The stark new findings come as Crisis prepares to help over a thousand people affected by homelessness during the Christmas period. Unable to open their traditional centres this year because of the pandemic, the charity will instead be providing hotel accommodation for people who would otherwise be sleeping rough, as well as delivering food and wellbeing packs and offering a telephone befriending service to people who are homeless and alone this Christmas.

Commenting on the research Jon Sparkes, Crisis Chief Executive, said: “Homelessness is dangerous and devastating, and yet this Christmas there will be thousands of people sleeping on strangers’ floors, freezing in flimsy tents or trapped in rundown B&Bs with nowhere else to go and no one to be with.

“It’s unquestionable that the emergency measures taken to support people sleeping rough into safe accommodation, and the introduction of a ban on evictions, had a significant impact and protected the lives of thousands. With the economic damage of the pandemic set to be long-lasting, and with millions expected to be out of work by early next year, there is a very real risk homelessness will increase unless urgent action is taken.

“We cannot let the progress made this year unravel. We must look towards longer-term solutions, such as building the social homes we desperately need and ensuring that housing benefit continues to cover the true cost of rents, so that people can afford to keep their homes.

“While this Christmas will be different for all of us, Crisis will still be there for the people that need us - providing a safe place to stay, companionship, food and support – and hope for a future away from homelessness.”

People can support Crisis this Christmas by donating £28.22 which will provide people experiencing homelessness with a life changing gift of somewhere to stay, food, friendship, care and advice. Please visit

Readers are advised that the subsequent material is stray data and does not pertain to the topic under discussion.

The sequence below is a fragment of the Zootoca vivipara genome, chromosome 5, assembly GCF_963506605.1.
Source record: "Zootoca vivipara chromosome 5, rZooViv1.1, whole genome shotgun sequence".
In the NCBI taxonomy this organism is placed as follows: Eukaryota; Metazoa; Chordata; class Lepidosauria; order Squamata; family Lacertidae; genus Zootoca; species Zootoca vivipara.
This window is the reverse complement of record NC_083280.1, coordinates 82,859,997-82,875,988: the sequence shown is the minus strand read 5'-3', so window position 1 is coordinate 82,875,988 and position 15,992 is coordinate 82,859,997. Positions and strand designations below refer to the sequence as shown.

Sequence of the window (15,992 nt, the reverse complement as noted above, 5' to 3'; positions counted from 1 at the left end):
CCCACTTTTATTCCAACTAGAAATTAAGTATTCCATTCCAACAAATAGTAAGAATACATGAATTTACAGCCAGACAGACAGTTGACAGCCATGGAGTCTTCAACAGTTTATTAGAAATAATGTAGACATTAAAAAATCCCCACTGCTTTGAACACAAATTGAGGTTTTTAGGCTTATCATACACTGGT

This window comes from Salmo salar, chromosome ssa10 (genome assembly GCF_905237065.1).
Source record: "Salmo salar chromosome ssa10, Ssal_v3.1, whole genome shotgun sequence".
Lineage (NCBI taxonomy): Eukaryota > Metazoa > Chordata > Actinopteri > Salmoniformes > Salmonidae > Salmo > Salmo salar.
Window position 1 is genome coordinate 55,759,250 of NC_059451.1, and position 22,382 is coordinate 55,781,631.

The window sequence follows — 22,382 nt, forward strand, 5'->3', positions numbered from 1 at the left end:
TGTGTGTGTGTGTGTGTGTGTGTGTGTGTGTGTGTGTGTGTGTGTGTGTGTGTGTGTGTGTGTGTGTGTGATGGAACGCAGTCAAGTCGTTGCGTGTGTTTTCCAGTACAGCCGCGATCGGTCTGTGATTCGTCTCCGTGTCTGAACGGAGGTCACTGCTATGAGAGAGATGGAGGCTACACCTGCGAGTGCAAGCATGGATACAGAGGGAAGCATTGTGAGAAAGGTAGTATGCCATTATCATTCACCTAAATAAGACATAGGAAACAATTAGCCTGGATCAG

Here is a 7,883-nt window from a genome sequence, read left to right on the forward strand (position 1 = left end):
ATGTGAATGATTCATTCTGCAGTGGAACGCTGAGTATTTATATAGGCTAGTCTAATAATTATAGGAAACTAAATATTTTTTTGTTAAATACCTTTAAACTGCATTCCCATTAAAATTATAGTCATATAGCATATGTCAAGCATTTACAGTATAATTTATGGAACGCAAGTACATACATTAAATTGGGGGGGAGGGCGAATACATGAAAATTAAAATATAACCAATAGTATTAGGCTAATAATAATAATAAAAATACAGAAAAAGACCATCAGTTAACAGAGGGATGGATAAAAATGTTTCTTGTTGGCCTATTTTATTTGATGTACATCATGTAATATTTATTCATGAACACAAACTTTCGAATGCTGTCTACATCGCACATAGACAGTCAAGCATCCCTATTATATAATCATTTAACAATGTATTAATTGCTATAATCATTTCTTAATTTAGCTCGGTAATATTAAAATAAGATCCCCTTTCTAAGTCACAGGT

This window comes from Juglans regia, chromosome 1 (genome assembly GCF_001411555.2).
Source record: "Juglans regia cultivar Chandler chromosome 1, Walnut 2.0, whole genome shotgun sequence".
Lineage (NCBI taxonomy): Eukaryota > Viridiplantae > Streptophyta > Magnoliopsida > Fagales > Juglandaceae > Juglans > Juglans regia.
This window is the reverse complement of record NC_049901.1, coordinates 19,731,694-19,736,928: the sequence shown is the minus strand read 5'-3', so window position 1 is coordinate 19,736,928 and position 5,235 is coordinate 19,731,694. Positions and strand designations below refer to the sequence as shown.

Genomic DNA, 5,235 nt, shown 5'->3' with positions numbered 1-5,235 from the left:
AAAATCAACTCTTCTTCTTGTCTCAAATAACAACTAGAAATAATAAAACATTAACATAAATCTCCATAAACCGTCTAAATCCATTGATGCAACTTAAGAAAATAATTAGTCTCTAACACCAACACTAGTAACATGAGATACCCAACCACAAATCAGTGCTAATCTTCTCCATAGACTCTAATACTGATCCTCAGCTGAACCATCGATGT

Notes to Editor

1. Research methodology

The core homelessness estimates are calculated by combining data from a range of sources - household surveys, statutory statistics, administrative data and specialised surveys of services and their users - to produce the most up to date estimate of the worst forms of homelessness. There have been changes to the data set based on improved and enhanced data collection since the last iteration of the core homelessness series.  This means the data series presented in this briefing is not a precise comparison to previous publications of core homelessness in 2017 and 2018, but the basic definition and focus is the same. The research has calculated low, mid and high range estimates, and the mid-range figures have been used.

The analysis uses evidence about the length of time over which people experience different forms of homelessness. This is necessary because different sources measure over different time periods, and it is helpful in minimising double counting. The estimates also make allowances for the extent to which different sources do or do not cover certain groups, for example people who do not apply to a local authority for assistance, or the under-representation of people who move around a lot in some surveys. For each of the five categories of core homelessness we draw on at least four (and in some cases 5 or 6) different data sources, combining these in a way which reflects judgements on the robustness of the different sources.

*2020 data includes COVID emergency accommodation in the hostels, refuges and night shelters category

**Unconventional accommodation includes people sleeping and squatting in places/spaces not intended as normal residential accommodation, e.g. cars, vans, lorries, caravans/motor home, tents, boats, sheds, garages, industrial/commercial premises

2. The ‘one in 185 people are still without a home’ statistic is based on the estimate that 202,300 households experiencing core homelessness on any given night is the equivalent to approximately 303,000 people. Based on the Office for National Statistics mid population estimates for England this equates to approximately one in 185 people.